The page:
Why Valorant Is The Hot New FPS

League of Legends dev Riot has released the beta for its first FPS. The CSGO and Overwatch influences are clear, which isn't a bad thing.


Valorant doesn't exactly impress on the visual front. It's quite flat from a presentation standpoint and probably won't grab you at first sight, at least from what we've seen in its closed beta. But as a veteran Counter-Strike player who's poured several hours into Valorant's beta, I'm convinced that Riot Games (developer of League of Legends) is hitting all the right notes from a gameplay perspective with its first foray into the competitive FPS genre.

At its core, Valorant is essentially a hero-shooter Counter-Strike, and borrows from CS in nearly every aspect. In a series of one-life-per-round bouts, you buy equipment at the start of each one before tactically fighting it out in a five-on-five demolition mode--one side attacks, one side defends. Even in map design, how weapons function, and the very strategies teams should implement to succeed, the influence is apparent. Hell, you even run faster with a knife equipped in place of a gun. My own skills and knowledge from years of CS have translated almost one-to-one in the Valorant beta, and I'm having a blast because of it. Even in team communication, random teammates and I have been using the identical terminology and callouts as we would in CS--long A, mid-to-B, heaven, window, and pit are a few of the shorthand terms that immediately tell me what I need to know.

Admittedly, that may sound off-putting to newcomers with little experience in this regard. There are specific ways to play CSGO, and by extension, Valorant. While it may not be the most accessible shooter because of that, the general best practices are straightforward; don't run-and-gun, watch corners where enemies are expected, and work with your team. It has a tempered pace by nature.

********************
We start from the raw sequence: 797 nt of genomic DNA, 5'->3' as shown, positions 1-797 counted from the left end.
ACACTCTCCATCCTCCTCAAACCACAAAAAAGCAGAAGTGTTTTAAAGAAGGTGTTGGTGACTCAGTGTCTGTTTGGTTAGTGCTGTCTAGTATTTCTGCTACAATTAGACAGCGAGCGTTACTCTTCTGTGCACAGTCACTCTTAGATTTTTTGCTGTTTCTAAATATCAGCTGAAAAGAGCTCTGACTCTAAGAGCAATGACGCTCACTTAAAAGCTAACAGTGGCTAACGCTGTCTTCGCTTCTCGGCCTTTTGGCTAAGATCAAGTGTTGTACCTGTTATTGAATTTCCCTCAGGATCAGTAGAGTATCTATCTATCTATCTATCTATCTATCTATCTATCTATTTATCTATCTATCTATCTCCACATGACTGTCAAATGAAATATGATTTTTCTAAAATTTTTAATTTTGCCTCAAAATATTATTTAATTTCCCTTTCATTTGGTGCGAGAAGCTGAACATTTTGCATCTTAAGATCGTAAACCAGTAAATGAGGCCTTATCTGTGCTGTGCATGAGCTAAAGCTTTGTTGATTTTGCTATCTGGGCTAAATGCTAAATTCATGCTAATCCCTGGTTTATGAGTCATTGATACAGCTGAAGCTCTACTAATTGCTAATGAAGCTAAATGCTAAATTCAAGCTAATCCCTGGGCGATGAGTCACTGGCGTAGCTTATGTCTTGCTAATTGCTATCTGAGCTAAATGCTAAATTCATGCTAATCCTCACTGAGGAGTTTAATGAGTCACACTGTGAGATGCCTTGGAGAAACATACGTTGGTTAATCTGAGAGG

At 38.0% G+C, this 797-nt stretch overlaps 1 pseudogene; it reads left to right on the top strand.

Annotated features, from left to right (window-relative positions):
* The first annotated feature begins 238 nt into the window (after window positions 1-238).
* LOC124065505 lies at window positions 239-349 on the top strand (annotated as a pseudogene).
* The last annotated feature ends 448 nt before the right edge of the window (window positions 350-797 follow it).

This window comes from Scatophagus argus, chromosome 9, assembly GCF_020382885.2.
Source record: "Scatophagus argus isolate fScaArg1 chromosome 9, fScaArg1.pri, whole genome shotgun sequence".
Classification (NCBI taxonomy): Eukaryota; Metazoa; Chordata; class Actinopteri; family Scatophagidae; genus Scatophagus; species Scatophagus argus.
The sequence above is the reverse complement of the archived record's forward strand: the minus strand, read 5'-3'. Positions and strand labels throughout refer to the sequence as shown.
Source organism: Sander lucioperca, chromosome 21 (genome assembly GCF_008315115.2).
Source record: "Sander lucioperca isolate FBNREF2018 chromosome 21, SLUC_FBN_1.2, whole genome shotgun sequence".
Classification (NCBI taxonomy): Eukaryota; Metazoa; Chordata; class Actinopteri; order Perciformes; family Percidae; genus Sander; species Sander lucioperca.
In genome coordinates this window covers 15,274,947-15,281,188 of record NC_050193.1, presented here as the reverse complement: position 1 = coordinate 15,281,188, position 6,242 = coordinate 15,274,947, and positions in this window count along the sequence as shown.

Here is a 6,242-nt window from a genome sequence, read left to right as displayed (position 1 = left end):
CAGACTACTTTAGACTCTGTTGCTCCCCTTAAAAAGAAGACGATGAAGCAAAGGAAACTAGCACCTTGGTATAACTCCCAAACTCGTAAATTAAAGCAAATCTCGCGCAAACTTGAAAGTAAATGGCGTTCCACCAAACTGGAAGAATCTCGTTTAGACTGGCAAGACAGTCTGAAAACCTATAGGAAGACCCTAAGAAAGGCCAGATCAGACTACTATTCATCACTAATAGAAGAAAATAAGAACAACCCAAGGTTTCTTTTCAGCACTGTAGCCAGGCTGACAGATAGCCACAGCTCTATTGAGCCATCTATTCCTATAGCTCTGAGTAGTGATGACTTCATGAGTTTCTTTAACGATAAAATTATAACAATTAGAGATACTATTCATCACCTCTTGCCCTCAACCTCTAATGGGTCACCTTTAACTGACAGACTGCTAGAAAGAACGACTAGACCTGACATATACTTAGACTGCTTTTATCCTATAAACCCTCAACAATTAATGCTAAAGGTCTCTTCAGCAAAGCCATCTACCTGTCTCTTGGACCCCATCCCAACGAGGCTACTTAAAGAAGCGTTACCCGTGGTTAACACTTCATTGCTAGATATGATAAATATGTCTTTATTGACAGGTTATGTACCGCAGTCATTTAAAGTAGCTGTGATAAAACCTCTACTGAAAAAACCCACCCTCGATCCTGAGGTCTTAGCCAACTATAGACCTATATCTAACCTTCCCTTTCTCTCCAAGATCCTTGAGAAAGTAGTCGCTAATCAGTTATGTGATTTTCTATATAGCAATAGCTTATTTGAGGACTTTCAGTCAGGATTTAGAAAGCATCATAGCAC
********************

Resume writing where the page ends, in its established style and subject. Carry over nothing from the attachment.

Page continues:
Now, when it comes to the Overwatch influence, Valorant's Agents are essentially heroes, all with unique abilities that feed into teamplay and strategy. These "hero elements" are also layered on intuitively without overshadowing gunplay, and seem to be balanced from my experience so far. They're fairly basic, and getting the hang of each character's moveset takes a match or two, but Agents and their powers give a welcome twist to the tried-and-true gameplay loop of CS that'll take longer to master. Sage's healing spells and methods of obstructing enemies can turn the tide, just as much as Phoenix's flashbang and self-revive Ultimate. And Viper's arsenal of poison walls and AOE spells can make your offensive pushes so much more effective. Those are the three Agents I've mainly played, of which there are 10 (five to start, five to unlock).

Sage's Ultimate revives one teammate and can be a huge advantage at the right time.
Sage's Ultimate revives one teammate and can be a huge advantage at the right time.

For some examples of these Agent powers at work: Playing as Sage, I used the Barrier wall ability to block the main sightline of the enemy spike (well, bomb) that was already planted. This allowed me to start defusing the spike without getting shot at. Although the wall was then attacked and nearly destroyed, this helped expose the enemy position, making for an easy kill followed by a safe defusal. Sage's resurrection Ultimate is huge in clutch situations. Going into a bomb site 1v2 to defuse a spike turned into a 2v2 situation, giving me backup as I secured the last two kills and an easy defusal. It's in moments like these where Agents show their potential to change up the familiar flow.